Driving Molly to college seemed like a good idea at the time. She could have flown, and shipped her things separately, but I couldn't stand the thought of leaving her at the curb at the airport like a houseguest who's overstayed her welcome.
A road trip just seemed so appealing, a final adventure for the two of us to share. A farewell tour. All through the summer I've been picturing us in the old Suburban, stuffed to the top with things Molly will need in the freshman dorm, singing along with the radio and reminiscing about old times. Now as I face the sullen rebellion in Molly's face, the idyllic picture dissipates.
I want these long, empty hours with her on the road. I need them with an intensity that I hide from Molly, because I don't want her to worry that I'm getting desperate.
The rearview mirror frames a view of our boxy, painted house, where we've lived since before Molly was born. Not for the first time, it hits me that I'll come home to an empty nest. People say this stage of life is a golden time, filled with possibility. Someone --- probably a woman with too many kids and pets --- once said the true definition of freedom is when the last child leaves home and the dog dies. At last, you get your life back. Your time is your own. The trouble is --- and I can't bear to admit this, even to Dan --- I never said I wanted it back.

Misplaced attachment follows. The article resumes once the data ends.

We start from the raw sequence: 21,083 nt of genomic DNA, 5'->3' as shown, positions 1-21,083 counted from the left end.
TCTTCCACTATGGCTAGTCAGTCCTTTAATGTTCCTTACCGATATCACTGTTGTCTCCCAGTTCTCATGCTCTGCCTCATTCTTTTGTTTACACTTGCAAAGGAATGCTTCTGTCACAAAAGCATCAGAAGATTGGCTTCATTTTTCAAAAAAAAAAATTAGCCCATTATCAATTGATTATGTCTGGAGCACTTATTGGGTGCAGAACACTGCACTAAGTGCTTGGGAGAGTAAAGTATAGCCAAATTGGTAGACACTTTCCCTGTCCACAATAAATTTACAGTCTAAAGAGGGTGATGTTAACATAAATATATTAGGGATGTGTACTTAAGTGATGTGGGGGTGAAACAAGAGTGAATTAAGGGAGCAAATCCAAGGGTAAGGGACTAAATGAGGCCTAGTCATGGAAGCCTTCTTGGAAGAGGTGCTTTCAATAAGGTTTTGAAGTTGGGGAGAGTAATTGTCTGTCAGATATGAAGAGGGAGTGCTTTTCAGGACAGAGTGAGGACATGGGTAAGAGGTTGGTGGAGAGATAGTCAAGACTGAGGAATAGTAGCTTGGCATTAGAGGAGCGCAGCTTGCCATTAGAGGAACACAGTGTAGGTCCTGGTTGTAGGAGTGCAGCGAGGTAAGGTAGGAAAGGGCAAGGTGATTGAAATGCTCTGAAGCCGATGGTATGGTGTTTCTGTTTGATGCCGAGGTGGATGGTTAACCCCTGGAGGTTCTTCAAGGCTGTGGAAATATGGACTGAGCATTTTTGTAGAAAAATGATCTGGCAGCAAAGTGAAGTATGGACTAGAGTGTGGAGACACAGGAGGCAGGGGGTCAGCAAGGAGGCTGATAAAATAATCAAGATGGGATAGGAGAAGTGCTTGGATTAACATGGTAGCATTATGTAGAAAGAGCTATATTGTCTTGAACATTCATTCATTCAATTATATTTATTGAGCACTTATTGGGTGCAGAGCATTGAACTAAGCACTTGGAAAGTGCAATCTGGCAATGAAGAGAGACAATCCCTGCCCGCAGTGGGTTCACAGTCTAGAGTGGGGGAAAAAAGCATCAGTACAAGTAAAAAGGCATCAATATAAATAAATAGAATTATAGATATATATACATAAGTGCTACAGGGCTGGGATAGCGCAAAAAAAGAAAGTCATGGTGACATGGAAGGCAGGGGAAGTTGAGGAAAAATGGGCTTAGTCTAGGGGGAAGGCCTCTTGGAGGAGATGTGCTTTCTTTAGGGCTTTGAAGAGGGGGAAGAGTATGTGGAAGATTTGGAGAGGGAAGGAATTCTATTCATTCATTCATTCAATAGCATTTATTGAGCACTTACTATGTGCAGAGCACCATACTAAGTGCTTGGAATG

As we pull out onto the street, he stands and watches us go, the dog leaning against his leg. My husband braces an arm on the front gate and lowers his head. When I get back from this journey, he and I will be two alone again, the way we were eighteen years ago, before the explosion of love that was Molly, before late-night feedings and bouts of the croup, before scary movies and argued-over curfews, before pranks and laughter, tempests and tears.
With Molly gone, we'll have all this extra space in our lives. I'll have to look him in the eye and ask, “Are you still the same person I married?” Or maybe the real question is, Am I?
I picture us seated across the dinner table from each other, night after night. What will we talk about? Do we know everything about each other, or is there still more to discover? I can't recall the last time I asked him about his dreams and desires, or the last time he asked me something more than “Did you feed the dog this morning?”
I invested so much more time in Molly over the years. When there's a daughter keeping us preoccupied, it's easy to slip away from each other.
With all my heart, I hope it's equally easy to reach across the divide. I suppose I'll find out soon enough.
Excerpted from The Goodbye Quilt © Copyright 2012 by Susan Wiggs. Reprinted with permission by Mira. All rights reserved.